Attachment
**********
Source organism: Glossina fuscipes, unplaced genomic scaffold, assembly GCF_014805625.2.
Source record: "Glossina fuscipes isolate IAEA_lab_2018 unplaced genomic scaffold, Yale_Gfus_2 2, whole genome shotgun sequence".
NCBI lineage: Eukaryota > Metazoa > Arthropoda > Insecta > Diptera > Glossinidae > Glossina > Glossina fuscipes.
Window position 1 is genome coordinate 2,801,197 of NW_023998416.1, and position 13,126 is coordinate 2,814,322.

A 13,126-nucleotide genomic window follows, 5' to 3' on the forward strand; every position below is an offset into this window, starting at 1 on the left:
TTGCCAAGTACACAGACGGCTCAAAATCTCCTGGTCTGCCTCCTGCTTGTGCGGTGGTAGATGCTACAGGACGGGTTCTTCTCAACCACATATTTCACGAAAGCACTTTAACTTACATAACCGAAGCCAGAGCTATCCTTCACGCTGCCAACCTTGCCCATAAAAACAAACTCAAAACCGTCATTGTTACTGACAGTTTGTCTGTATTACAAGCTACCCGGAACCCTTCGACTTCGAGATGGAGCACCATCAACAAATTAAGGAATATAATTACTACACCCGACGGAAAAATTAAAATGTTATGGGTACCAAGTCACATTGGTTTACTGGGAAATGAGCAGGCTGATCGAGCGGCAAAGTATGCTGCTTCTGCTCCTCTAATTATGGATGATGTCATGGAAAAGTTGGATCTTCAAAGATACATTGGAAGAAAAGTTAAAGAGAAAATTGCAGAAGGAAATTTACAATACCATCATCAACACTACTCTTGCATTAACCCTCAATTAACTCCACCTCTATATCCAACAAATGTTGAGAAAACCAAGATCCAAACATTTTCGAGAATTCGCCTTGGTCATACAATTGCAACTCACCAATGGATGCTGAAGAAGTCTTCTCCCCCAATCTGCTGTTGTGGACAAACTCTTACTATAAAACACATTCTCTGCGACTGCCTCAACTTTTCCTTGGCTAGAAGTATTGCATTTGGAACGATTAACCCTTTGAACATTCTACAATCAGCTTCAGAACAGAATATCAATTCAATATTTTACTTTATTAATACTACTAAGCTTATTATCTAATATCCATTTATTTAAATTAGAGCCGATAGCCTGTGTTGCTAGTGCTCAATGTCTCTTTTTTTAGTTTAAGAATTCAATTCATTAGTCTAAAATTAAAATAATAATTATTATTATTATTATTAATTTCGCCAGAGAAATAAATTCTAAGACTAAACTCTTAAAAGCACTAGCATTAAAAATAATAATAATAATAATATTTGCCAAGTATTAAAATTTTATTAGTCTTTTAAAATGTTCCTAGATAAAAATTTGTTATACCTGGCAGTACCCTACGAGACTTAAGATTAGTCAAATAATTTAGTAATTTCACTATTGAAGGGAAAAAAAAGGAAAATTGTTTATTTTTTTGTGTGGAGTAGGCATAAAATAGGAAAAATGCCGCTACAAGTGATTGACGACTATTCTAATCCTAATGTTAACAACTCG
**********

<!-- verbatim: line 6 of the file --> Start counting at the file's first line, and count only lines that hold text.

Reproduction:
TTGCCAAGTACACAGACGGCTCAAAATCTCCTGGTCTGCCTCCTGCTTGTGCGGTGGTAGATGCTACAGGACGGGTTCTTCTCAACCACATATTTCACGAAAGCACTTTAACTTACATAACCGAAGCCAGAGCTATCCTTCACGCTGCCAACCTTGCCCATAAAAACAAACTCAAAACCGTCATTGTTACTGACAGTTTGTCTGTATTACAAGCTACCCGGAACCCTTCGACTTCGAGATGGAGCACCATCAACAAATTAAGGAATATAATTACTACACCCGACGGAAAAATTAAAATGTTATGGGTACCAAGTCACATTGGTTTACTGGGAAATGAGCAGGCTGATCGAGCGGCAAAGTATGCTGCTTCTGCTCCTCTAATTATGGATGATGTCATGGAAAAGTTGGATCTTCAAAGATACATTGGAAGAAAAGTTAAAGAGAAAATTGCAGAAGGAAATTTACAATACCATCATCAACACTACTCTTGCATTAACCCTCAATTAACTCCACCTCTATATCCAACAAATGTTGAGAAAACCAAGATCCAAACATTTTCGAGAATTCGCCTTGGTCATACAATTGCAACTCACCAATGGATGCTGAAGAAGTCTTCTCCCCCAATCTGCTGTTGTGGACAAACTCTTACTATAAAACACATTCTCTGCGACTGCCTCAACTTTTCCTTGGCTAGAAGTATTGCATTTGGAACGATTAACCCTTTGAACATTCTACAATCAGCTTCAGAACAGAATATCAATTCAATATTTTACTTTATTAATACTACTAAGCTTATTATCTAATATCCATTTATTTAAATTAGAGCCGATAGCCTGTGTTGCTAGTGCTCAATGTCTCTTTTTTTAGTTTAAGAATTCAATTCATTAGTCTAAAATTAAAATAATAATTATTATTATTATTATTAATTTCGCCAGAGAAATAAATTCTAAGACTAAACTCTTAAAAGCACTAGCATTAAAAATAATAATAATAATAATATTTGCCAAGTATTAAAATTTTATTAGTCTTTTAAAATGTTCCTAGATAAAAATTTGTTATACCTGGCAGTACCCTACGAGACTTAAGATTAGTCAAATAATTTAGTAATTTCACTATTGAAGGGAAAAAAAAGGAAAATTGTTTATTTTTTTGTGTGGAGTAGGCATAAAATAGGAAAAATGCCGCTACAAGTGATTGACGACTATTCTAATCCTAATGTTAACAACTCG